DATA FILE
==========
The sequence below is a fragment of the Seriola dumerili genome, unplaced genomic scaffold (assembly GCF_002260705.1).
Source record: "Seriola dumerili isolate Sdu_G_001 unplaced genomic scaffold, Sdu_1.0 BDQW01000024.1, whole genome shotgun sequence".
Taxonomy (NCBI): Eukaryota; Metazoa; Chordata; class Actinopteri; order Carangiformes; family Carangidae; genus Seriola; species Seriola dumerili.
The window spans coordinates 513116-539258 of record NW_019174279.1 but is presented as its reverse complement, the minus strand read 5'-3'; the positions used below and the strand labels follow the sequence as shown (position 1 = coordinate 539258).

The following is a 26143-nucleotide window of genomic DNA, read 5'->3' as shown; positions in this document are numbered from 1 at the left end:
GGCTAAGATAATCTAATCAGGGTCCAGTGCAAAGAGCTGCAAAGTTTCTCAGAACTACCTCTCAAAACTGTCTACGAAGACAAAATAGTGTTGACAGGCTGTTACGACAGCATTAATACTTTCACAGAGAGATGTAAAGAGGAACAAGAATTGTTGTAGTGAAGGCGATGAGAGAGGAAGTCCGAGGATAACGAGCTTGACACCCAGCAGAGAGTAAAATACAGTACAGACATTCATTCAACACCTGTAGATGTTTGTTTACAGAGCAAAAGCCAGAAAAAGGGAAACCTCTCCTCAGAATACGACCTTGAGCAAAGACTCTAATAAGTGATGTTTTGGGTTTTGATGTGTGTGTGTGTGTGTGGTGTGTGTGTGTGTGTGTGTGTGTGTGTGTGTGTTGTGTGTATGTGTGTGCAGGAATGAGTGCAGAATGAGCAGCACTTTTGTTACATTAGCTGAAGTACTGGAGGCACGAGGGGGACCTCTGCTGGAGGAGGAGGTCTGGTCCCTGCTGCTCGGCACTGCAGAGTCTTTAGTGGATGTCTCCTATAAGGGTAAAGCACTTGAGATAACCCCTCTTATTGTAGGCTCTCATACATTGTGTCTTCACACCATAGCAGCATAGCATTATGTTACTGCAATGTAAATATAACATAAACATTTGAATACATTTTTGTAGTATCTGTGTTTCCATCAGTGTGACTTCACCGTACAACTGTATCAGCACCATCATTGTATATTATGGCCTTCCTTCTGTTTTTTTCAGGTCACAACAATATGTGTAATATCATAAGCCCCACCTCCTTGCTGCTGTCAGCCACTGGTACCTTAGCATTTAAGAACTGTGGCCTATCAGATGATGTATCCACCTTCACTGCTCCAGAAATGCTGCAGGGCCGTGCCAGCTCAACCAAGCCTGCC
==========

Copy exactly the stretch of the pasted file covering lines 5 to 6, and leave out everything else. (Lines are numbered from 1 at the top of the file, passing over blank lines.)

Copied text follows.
The following is a 26143-nucleotide window of genomic DNA, read 5'->3' as shown; positions in this document are numbered from 1 at the left end:
GGCTAAGATAATCTAATCAGGGTCCAGTGCAAAGAGCTGCAAAGTTTCTCAGAACTACCTCTCAAAACTGTCTACGAAGACAAAATAGTGTTGACAGGCTGTTACGACAGCATTAATACTTTCACAGAGAGATGTAAAGAGGAACAAGAATTGTTGTAGTGAAGGCGATGAGAGAGGAAGTCCGAGGATAACGAGCTTGACACCCAGCAGAGAGTAAAATACAGTACAGACATTCATTCAACACCTGTAGATGTTTGTTTACAGAGCAAAAGCCAGAAAAAGGGAAACCTCTCCTCAGAATACGACCTTGAGCAAAGACTCTAATAAGTGATGTTTTGGGTTTTGATGTGTGTGTGTGTGTGTGGTGTGTGTGTGTGTGTGTGTGTGTGTGTGTGTGTTGTGTGTATGTGTGTGCAGGAATGAGTGCAGAATGAGCAGCACTTTTGTTACATTAGCTGAAGTACTGGAGGCACGAGGGGGACCTCTGCTGGAGGAGGAGGTCTGGTCCCTGCTGCTCGGCACTGCAGAGTCTTTAGTGGATGTCTCCTATAAGGGTAAAGCACTTGAGATAACCCCTCTTATTGTAGGCTCTCATACATTGTGTCTTCACACCATAGCAGCATAGCATTATGTTACTGCAATGTAAATATAACATAAACATTTGAATACATTTTTGTAGTATCTGTGTTTCCATCAGTGTGACTTCACCGTACAACTGTATCAGCACCATCATTGTATATTATGGCCTTCCTTCTGTTTTTTTCAGGTCACAACAATATGTGTAATATCATAAGCCCCACCTCCTTGCTGCTGTCAGCCACTGGTACCTTAGCATTTAAGAACTGTGGCCTATCAGATGATGTATCCACCTTCACTGCTCCAGAAATGCTGCAGGGCCGTGCCAGCTCAACCAAGCCTGCC